The Northern Clemency may not be overtly political but some of the most poignant parts of the novel describe the desperation and pride of the Miners’ wives,and at the same time the author makes it perfectly clear that British society remains divided along class lines. People move, accents shift and alter, but unfortunately we remain divided and separate from those whose lots in life we cannot understand. One of the main characters, Daniel, although a native of Sheffield remains a ‘foreigner’ to the miners’ section of town, and when he visits the mining town of Tinstone, it’s as if he’s stepped onto another planet. Hensher makes the point, and I think he makes the point well, that we may not think our lives are connected but they are. Connect the dots and what do you see….Miners…British Rail…and a few dots later…?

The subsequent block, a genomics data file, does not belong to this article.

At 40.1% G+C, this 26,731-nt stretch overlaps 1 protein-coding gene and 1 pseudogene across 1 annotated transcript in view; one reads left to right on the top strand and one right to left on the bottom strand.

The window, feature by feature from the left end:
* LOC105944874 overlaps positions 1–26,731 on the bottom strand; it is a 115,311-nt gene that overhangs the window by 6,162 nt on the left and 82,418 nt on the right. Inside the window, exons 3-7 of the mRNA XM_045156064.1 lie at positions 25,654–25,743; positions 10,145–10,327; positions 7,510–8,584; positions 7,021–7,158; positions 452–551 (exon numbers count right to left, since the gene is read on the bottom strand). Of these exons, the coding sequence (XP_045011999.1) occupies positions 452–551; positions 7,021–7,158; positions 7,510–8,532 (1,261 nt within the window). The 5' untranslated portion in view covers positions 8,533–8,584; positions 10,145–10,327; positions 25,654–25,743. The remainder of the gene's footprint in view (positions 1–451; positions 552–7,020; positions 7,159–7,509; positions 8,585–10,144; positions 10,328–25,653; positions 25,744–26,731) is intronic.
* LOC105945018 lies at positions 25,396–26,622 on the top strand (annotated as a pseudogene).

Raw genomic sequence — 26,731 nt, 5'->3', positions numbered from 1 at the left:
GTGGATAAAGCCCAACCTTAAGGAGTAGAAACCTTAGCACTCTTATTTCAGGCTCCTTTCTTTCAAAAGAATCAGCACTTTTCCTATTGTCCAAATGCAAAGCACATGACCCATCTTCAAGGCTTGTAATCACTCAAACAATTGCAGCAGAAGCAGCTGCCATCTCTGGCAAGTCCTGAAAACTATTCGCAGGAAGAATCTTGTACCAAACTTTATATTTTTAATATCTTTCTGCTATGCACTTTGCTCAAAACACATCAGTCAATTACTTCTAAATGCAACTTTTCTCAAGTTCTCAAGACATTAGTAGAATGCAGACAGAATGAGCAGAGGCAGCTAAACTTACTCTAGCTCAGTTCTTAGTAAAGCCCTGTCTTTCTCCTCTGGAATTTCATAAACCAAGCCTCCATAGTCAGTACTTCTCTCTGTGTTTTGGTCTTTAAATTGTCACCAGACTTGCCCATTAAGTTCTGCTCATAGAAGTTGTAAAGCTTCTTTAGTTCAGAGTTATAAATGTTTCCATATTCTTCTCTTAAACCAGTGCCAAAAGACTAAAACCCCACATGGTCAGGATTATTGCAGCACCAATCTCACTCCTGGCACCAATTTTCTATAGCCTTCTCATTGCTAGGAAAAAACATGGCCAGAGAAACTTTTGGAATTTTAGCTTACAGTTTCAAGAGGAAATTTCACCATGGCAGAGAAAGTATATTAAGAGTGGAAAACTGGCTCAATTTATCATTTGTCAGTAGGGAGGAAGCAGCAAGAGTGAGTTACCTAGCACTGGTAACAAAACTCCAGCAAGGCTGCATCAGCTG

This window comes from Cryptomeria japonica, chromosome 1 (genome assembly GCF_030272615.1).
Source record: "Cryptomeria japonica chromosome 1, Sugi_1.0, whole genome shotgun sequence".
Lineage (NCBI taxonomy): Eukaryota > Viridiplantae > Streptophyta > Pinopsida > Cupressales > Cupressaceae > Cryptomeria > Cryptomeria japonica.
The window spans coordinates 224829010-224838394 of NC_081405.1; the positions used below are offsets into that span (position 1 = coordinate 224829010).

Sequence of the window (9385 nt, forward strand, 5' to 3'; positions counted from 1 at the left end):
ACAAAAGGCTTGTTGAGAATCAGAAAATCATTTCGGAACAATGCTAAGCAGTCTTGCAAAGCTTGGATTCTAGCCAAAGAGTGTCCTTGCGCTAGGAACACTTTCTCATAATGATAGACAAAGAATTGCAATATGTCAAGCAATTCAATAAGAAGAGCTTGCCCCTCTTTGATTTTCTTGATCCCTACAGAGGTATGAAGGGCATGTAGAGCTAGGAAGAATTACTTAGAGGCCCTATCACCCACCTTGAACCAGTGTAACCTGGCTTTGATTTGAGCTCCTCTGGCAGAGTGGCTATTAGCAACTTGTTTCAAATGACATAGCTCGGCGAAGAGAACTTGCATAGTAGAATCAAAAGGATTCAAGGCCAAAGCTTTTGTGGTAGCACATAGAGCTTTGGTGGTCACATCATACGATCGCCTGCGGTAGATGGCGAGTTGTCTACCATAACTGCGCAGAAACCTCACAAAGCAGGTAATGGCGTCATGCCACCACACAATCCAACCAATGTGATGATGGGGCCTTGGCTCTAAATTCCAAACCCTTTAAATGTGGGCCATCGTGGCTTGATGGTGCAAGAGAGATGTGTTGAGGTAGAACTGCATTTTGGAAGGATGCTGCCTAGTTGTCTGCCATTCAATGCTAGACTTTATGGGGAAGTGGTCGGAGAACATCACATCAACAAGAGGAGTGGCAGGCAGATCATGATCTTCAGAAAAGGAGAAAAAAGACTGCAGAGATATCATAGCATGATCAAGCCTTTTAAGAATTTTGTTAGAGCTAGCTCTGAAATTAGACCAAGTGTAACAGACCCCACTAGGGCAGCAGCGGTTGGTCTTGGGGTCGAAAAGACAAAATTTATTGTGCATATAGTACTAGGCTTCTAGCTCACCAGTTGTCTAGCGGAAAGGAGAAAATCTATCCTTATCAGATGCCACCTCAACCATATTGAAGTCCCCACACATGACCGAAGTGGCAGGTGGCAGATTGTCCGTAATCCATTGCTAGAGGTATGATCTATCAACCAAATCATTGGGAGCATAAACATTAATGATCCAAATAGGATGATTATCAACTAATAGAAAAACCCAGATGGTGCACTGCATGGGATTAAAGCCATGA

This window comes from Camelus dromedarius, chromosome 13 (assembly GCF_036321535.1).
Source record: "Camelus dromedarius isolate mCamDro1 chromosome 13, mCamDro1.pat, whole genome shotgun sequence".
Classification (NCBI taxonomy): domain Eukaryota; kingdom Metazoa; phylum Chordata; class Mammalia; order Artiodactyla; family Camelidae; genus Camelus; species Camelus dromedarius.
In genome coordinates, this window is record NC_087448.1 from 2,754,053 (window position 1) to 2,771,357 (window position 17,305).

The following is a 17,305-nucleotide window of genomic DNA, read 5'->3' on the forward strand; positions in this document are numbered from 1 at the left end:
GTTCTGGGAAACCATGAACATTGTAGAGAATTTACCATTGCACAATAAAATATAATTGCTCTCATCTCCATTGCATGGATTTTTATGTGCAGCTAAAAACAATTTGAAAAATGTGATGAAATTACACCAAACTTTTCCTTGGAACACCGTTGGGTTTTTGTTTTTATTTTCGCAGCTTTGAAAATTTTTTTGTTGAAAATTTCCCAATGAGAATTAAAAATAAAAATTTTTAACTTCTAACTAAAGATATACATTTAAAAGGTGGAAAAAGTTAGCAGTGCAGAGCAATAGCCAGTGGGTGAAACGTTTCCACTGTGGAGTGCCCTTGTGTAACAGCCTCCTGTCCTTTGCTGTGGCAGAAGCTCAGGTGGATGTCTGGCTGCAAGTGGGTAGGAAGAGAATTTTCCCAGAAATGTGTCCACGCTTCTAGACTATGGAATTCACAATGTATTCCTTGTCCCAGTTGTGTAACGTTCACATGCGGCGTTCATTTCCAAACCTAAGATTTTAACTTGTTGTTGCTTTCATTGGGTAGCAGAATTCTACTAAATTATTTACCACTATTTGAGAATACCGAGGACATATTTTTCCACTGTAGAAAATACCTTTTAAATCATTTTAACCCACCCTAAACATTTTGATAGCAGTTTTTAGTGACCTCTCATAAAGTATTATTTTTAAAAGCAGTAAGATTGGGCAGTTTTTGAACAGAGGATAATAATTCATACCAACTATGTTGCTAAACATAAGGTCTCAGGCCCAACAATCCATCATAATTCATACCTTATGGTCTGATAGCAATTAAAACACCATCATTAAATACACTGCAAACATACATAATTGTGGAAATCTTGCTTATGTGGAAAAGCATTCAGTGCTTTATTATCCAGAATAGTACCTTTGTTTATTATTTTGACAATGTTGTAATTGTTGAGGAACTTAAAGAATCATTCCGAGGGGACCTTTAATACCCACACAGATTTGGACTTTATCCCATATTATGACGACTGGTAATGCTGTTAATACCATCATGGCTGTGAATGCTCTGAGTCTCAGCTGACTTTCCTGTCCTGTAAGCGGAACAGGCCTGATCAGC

If anyone out there is interested in the events that took place at Orgreave (there’s a section of The Northern Clemency that takes place at Orgreave), I reviewed Dave Douglass’s Come Wet This Truncheon elsewhere on this blog.